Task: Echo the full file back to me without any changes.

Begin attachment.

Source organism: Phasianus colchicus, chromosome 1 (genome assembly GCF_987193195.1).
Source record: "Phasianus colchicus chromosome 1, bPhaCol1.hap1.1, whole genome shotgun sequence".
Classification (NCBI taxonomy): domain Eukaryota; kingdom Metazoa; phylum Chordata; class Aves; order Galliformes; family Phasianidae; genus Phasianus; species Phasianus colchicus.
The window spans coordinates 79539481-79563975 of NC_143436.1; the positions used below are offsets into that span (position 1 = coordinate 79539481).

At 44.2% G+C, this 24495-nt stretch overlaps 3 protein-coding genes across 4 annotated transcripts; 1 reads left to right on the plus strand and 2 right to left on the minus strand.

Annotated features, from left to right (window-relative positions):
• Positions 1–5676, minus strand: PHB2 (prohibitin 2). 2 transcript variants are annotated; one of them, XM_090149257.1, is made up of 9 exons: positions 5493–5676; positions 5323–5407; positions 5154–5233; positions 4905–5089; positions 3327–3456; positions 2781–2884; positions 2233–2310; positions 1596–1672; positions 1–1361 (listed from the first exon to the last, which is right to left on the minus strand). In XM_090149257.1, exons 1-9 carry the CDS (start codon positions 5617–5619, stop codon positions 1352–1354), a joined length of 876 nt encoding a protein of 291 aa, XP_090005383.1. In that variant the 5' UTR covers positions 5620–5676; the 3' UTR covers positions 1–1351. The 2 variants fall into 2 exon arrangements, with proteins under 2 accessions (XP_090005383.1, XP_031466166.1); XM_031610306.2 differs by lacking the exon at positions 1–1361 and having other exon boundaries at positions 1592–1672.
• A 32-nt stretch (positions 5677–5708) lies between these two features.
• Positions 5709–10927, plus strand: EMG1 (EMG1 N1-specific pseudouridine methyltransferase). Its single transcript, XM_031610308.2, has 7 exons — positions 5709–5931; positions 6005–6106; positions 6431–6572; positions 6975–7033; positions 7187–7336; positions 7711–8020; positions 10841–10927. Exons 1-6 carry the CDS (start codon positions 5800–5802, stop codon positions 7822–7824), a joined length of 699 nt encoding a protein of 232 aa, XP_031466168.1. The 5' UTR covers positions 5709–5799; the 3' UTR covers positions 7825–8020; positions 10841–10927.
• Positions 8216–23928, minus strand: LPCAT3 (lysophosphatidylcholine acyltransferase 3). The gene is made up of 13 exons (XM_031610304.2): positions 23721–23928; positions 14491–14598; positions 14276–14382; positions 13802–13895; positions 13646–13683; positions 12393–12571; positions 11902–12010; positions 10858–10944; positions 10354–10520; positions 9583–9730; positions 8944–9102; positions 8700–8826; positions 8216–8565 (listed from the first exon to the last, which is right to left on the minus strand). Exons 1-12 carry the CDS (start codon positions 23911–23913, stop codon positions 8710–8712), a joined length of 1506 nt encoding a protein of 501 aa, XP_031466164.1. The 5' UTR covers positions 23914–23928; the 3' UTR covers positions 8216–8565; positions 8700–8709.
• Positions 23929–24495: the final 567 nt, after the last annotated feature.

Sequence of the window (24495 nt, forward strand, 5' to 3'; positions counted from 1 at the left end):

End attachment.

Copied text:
Source organism: Phasianus colchicus, chromosome 1 (genome assembly GCF_987193195.1).
Source record: "Phasianus colchicus chromosome 1, bPhaCol1.hap1.1, whole genome shotgun sequence".
Classification (NCBI taxonomy): domain Eukaryota; kingdom Metazoa; phylum Chordata; class Aves; order Galliformes; family Phasianidae; genus Phasianus; species Phasianus colchicus.
The window spans coordinates 79539481-79563975 of NC_143436.1; the positions used below are offsets into that span (position 1 = coordinate 79539481).

At 44.2% G+C, this 24495-nt stretch overlaps 3 protein-coding genes across 4 annotated transcripts; 1 reads left to right on the plus strand and 2 right to left on the minus strand.

Annotated features, from left to right (window-relative positions):
• Positions 1–5676, minus strand: PHB2 (prohibitin 2). 2 transcript variants are annotated; one of them, XM_090149257.1, is made up of 9 exons: positions 5493–5676; positions 5323–5407; positions 5154–5233; positions 4905–5089; positions 3327–3456; positions 2781–2884; positions 2233–2310; positions 1596–1672; positions 1–1361 (listed from the first exon to the last, which is right to left on the minus strand). In XM_090149257.1, exons 1-9 carry the CDS (start codon positions 5617–5619, stop codon positions 1352–1354), a joined length of 876 nt encoding a protein of 291 aa, XP_090005383.1. In that variant the 5' UTR covers positions 5620–5676; the 3' UTR covers positions 1–1351. The 2 variants fall into 2 exon arrangements, with proteins under 2 accessions (XP_090005383.1, XP_031466166.1); XM_031610306.2 differs by lacking the exon at positions 1–1361 and having other exon boundaries at positions 1592–1672.
• A 32-nt stretch (positions 5677–5708) lies between these two features.
• Positions 5709–10927, plus strand: EMG1 (EMG1 N1-specific pseudouridine methyltransferase). Its single transcript, XM_031610308.2, has 7 exons — positions 5709–5931; positions 6005–6106; positions 6431–6572; positions 6975–7033; positions 7187–7336; positions 7711–8020; positions 10841–10927. Exons 1-6 carry the CDS (start codon positions 5800–5802, stop codon positions 7822–7824), a joined length of 699 nt encoding a protein of 232 aa, XP_031466168.1. The 5' UTR covers positions 5709–5799; the 3' UTR covers positions 7825–8020; positions 10841–10927.
• Positions 8216–23928, minus strand: LPCAT3 (lysophosphatidylcholine acyltransferase 3). The gene is made up of 13 exons (XM_031610304.2): positions 23721–23928; positions 14491–14598; positions 14276–14382; positions 13802–13895; positions 13646–13683; positions 12393–12571; positions 11902–12010; positions 10858–10944; positions 10354–10520; positions 9583–9730; positions 8944–9102; positions 8700–8826; positions 8216–8565 (listed from the first exon to the last, which is right to left on the minus strand). Exons 1-12 carry the CDS (start codon positions 23911–23913, stop codon positions 8710–8712), a joined length of 1506 nt encoding a protein of 501 aa, XP_031466164.1. The 5' UTR covers positions 23914–23928; the 3' UTR covers positions 8216–8565; positions 8700–8709.
• Positions 23929–24495: the final 567 nt, after the last annotated feature.

Sequence of the window (24495 nt, forward strand, 5' to 3'; positions counted from 1 at the left end):